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Rehabilitation reforms: Providers behind government agenda announced
A conglomerate of public and voluntary organisations and private companies have been announced as the preferred providers as part of a crucial shakeup to the rehabilitation of offenders.
New partnerships between private companies and some of the country's biggest rehabilitation charities will lead 20 of the 21 contract areas - which group various counties together - to manage and rehabilitate 200,000 low and medium risk offenders.
Half of the preferred bidders chosen by the Ministry of Justice include new "mutual" organisations set up by current probation staff to take over their own organisations. The preferred bidders list includes 16 charities and voluntary organisations, four probation staff "mutual" and seven private companies.
In addition, there are almost 1,000 organisations, including 700 voluntary, community or social enterprises, who have put themselves forward to work with the chosen providers.
Each of the 21 Community Rehabilitation Companies (CRCs) will only be paid in full if they are successful at reducing reoffending, helping to drive innovation and getting best value for money.
Previously, the delivery of offender management services was the responsibility of 35 public probation trusts. High risk offenders - those involved in sexual or violent crimes - will still be managed by the public probation service.
This major step forward in the government's reform agenda will see the CRCs draw up a plan for an offender's rehabilitation within the first few days of them entering prison. That organisation will be responsible for supporting that person through their time in prison and will continue as they are released into the community.
How the reforms will help the rehabilitation of offenders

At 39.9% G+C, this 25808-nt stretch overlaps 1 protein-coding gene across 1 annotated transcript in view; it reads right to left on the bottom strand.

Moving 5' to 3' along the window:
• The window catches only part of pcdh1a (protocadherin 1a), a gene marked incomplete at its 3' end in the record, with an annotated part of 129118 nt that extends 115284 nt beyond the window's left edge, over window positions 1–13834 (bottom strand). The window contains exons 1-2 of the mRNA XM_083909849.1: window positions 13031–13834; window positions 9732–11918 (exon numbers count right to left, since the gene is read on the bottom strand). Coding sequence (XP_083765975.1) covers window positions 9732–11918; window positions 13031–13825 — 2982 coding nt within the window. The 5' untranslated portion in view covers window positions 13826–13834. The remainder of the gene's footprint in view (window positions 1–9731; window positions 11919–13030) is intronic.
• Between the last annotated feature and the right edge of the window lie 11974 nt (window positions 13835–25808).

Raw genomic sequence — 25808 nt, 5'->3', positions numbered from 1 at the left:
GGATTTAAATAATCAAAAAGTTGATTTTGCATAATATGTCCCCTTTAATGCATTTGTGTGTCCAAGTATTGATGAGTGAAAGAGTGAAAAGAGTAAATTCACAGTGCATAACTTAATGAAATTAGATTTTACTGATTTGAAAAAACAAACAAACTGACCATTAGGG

A national network of resettlement prisons is being created to facilitate this seamless management process.
The CRCs will also work with the National Probation Service.
In a statement, a department spokesman said that the proposals by the preferred service providers include greater use of new technologies, new mentoring programmes as well as new rehabilitation activities, and a more targeted service for specific offender groups, such as women or those with mental health problems.
Justice Secretary Chris Grayling said: "We cannot go on with a situation where thousands of prisoners are released onto the streets every year with no guidance or support, and are simply left to reoffend. These reforms will transform the way in which we tackle reoffending.
"This new approach will not just redouble our efforts to bring down reoffending. It will also prevent many more people from becoming victims of crime in the future."
The Ministry of Justice is in talks with these suppliers to receive the best and final offers before awarding contracts. Providers are expected to be in place and delivering services in early 2015.
Purple Futures, a mutual provider comprising a private company, a social enterprise and three charities led by Interserve, has been named as the preferred bidder for several contract areas.
Adrian Ringrose, Interserve CEO, said: "By working closely with local businesses, voluntary agencies, local authorities and the police, which are all critical to successful public protection and rehabilitation, we believe we can make a real difference."
Richard Gansheimer, CEO of MTCNovo, another preferred bidder, said: "We will bring together proven techniques, a wealth of UK and international experience and the expertise from the existing UK probation service. This will help support a more broad step approach to rehabilitation which will reduce reoffending as well as helping to enhance the social fabric of the UK."
To see all the preferred service providers, click here.
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